Around Australia – Heading East (and home)

We left the south west corner of Western Australia on a very wet and miserable day. When the sun did come out, the glare on the road was really bad, but we got to see rainbows in the rear view mirrors. The next thing on our list was to visit some big trees. We passed through lots of towns ending in ‘up’, which means place, like Nannup and Manjimup and they all had great food and coffee, too bad we weren’t working up an appetite sitting on the bike.


Now that’s a wagon wheel

A few towns along the way had been yarn-bombed, but Bridgetown was the best so far.

I found the big Diamond Tree which you could climb and had a fire lookout at the top. It was 53 metres up a dodgy set of spikes going around the tree. Grandpa didn’t believe me that I was going to climb it. It did look a long way up and the spikes were a long way apart and cold. No matter, off I went. It didn’t take long and the view once you popped out above the surrounding forest made it worthwhile.

Then there was the tree-top walkway to get a really close look at the Karri trees for those not into climbing.


Our next camp was at Denmark where we could see the full moon rising over the sea. Much more private than the “Staircase to the moon” at Broome.


The next day the rainy weather continued, we knew the weather would be like this in these parts. It really was winter but we were getting used to it now, 2 pairs of gloves, thermals and plastic bags in the boots helped to keep us warm and dry. Albany was an interesting place but wet so we continued to Hopetoun on the coast. The rain had eased a bit but the wind was blowing so hard it blew me and the bike over when I foolishly parked side onto it down by the water. The pub had a fantastic fire box which could have kept us warm all night though.

Next stop was Norseman and then off across the Nullabor and the big, long straight. The weather had cleared by then so we made camp at a roadside stop just past Madura (which had THE most expensive fuel of the trip $1.99/l) and had a lovely fire, the best camp of all. We came across this ingenious way of getting water in the middle of the desert. A big roof and some tanks, probably only catches the dew, but it was enough for us. The Roadhouses along the way will not let you have any water, you have to buy it in a bottle.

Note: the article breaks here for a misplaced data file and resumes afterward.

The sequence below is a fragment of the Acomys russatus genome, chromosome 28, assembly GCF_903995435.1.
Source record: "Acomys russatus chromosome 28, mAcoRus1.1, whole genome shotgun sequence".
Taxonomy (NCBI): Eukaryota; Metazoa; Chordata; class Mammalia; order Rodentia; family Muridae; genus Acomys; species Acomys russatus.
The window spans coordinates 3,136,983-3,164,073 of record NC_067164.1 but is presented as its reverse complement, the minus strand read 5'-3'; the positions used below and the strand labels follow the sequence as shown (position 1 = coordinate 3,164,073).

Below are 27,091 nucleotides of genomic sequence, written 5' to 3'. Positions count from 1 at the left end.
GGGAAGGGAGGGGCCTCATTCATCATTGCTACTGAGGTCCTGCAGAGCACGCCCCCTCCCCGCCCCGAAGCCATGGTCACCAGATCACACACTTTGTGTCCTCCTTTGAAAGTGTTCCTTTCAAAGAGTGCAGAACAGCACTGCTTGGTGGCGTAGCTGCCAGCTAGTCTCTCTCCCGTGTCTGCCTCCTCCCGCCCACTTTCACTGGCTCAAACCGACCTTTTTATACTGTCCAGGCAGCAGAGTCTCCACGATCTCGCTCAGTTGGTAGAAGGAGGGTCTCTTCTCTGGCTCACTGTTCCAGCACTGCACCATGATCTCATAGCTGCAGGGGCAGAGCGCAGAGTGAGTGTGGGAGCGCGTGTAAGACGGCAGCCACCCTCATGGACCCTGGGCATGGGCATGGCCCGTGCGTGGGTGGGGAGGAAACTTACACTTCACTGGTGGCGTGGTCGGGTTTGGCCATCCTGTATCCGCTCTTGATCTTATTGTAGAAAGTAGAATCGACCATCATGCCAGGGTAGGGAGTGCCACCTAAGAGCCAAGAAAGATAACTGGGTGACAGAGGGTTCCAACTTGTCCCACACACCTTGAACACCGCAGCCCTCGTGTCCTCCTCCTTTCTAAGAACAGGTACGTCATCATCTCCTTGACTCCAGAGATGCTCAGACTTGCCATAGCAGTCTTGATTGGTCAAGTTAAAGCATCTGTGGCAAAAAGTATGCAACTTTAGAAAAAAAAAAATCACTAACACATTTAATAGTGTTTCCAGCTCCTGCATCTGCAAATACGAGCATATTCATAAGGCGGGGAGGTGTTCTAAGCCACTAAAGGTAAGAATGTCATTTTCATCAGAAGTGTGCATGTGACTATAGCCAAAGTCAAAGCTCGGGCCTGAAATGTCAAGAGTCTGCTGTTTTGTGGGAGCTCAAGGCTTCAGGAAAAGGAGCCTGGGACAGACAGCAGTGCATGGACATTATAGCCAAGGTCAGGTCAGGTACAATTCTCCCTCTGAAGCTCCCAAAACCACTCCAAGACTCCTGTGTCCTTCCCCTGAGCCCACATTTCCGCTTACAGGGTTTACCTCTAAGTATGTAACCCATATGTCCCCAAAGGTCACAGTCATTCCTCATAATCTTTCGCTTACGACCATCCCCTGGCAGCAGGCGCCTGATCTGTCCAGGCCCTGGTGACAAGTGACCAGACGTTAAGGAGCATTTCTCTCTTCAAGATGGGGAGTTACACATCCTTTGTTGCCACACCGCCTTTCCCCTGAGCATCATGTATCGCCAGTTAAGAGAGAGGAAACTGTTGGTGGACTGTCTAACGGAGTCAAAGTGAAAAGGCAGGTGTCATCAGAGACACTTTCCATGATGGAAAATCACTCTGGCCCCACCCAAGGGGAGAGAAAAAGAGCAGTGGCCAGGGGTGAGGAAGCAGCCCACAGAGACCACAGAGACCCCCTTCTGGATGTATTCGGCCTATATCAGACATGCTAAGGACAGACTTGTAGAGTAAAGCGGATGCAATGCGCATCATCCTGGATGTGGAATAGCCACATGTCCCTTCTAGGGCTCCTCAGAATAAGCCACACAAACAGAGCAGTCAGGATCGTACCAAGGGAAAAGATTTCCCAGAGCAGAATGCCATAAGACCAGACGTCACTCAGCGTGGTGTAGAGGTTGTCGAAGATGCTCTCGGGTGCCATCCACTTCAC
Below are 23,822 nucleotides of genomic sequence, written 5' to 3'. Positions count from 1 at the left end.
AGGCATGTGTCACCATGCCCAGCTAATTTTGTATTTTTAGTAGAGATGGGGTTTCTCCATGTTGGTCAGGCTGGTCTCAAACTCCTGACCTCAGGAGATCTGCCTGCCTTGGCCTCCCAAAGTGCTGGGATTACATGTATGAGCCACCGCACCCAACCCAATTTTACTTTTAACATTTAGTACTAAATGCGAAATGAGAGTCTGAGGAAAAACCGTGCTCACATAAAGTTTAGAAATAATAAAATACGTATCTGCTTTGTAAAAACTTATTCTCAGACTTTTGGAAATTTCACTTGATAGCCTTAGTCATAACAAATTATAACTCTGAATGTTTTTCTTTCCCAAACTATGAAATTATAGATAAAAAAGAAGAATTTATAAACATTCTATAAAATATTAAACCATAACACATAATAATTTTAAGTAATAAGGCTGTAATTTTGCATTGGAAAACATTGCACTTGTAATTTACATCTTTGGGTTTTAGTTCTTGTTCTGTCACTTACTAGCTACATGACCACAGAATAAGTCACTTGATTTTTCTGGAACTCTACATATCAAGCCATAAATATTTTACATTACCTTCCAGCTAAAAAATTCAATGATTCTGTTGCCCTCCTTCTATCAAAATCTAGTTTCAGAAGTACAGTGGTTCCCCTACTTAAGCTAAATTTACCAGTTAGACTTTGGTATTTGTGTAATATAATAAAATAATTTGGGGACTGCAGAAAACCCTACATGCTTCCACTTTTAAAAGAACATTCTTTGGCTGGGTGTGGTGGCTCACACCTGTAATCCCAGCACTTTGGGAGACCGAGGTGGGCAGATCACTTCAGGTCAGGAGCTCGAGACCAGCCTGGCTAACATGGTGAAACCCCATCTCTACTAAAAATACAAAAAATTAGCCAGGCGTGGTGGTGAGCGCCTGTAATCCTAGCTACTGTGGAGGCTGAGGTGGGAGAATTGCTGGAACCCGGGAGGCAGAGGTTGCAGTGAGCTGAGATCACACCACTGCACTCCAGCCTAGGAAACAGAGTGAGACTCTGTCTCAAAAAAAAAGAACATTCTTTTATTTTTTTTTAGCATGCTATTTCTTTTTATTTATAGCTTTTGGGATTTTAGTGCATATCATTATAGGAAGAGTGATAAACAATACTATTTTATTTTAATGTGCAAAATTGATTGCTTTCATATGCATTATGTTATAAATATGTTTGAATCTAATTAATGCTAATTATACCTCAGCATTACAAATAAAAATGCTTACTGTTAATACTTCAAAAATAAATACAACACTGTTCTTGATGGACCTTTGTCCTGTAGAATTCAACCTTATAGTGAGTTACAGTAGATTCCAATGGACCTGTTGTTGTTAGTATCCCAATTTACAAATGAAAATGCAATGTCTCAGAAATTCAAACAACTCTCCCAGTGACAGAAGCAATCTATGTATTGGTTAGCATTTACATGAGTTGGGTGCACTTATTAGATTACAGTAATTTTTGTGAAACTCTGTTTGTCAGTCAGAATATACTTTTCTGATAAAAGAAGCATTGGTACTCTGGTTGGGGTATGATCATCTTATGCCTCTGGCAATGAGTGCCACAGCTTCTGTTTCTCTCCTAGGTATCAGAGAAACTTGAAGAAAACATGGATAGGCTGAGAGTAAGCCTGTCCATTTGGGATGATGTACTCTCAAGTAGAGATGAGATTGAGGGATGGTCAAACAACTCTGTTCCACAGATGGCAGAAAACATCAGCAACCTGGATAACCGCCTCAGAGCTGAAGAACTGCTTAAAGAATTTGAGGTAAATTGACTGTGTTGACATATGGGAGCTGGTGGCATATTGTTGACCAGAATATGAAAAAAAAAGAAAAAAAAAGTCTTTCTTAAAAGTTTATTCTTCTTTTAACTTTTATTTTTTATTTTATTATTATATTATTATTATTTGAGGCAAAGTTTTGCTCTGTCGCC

The next day we were back in South Australia and it got slightly warmer. This is where the cliffs start along the Great Australian Bight and we had to stop at all of the lookouts. It is amazing scenery and you get the sense of what a big island Australia is surrounded by all that ocean. The last one at the Head of the Bight was where the whales come to calve and play with their babies. The new viewing platforms meant that you could see them closer than if you were on a boat. If you look close you can see a tail! (the phone doesn’t zoom very well).


Still cold, wet and windy so we stayed at a dodgy Motel/Roadhouse. Where the German manager did a fantastic job of keeping the locals in line. A big day’s ride to Port Augusta the next day and the highlight for me was seeing the setting sun on the Flinders Range coming into Port Augusta. One day I am coming back for a walk. We set up camp and then found the best old pub by the water, Hotel Augusta with good food and beer and ambience. We nearly ended up spending the night. Somewhere along the road today, there was a town claiming to be the halfway point across Australia but all we saw was a bloody big galah!

So cold, cold, cold that when we stopped at a little place called Orroroo we bought thermal socks and had the very best pie of the trip at the Gum Tree Café if you are ever passing through. This was also home to a gigantic gum tree.

We wanted to see Broken Hill on our way home but in typical fashion, we only had time for a brief drive-by and then on our way the next day. The winter rain had been heavy all over and some of the roads we wanted to take were dirt and we didn’t fancy riding on mud, so we headed south to Wentworth  where the Darling flows into the Murray and then along the Hay plain. Our last stop was at the Bland Hotel in Quandialla and a quick hello to Daniel.



And so back home again. My first thought when going inside was “What is this place? Oh yeah this is a house”. It felt very strange to be inside after being outside for all that time but gee it felt good to have a shower and find some other clothes that I hadn’t been wearing for the last 6 weeks.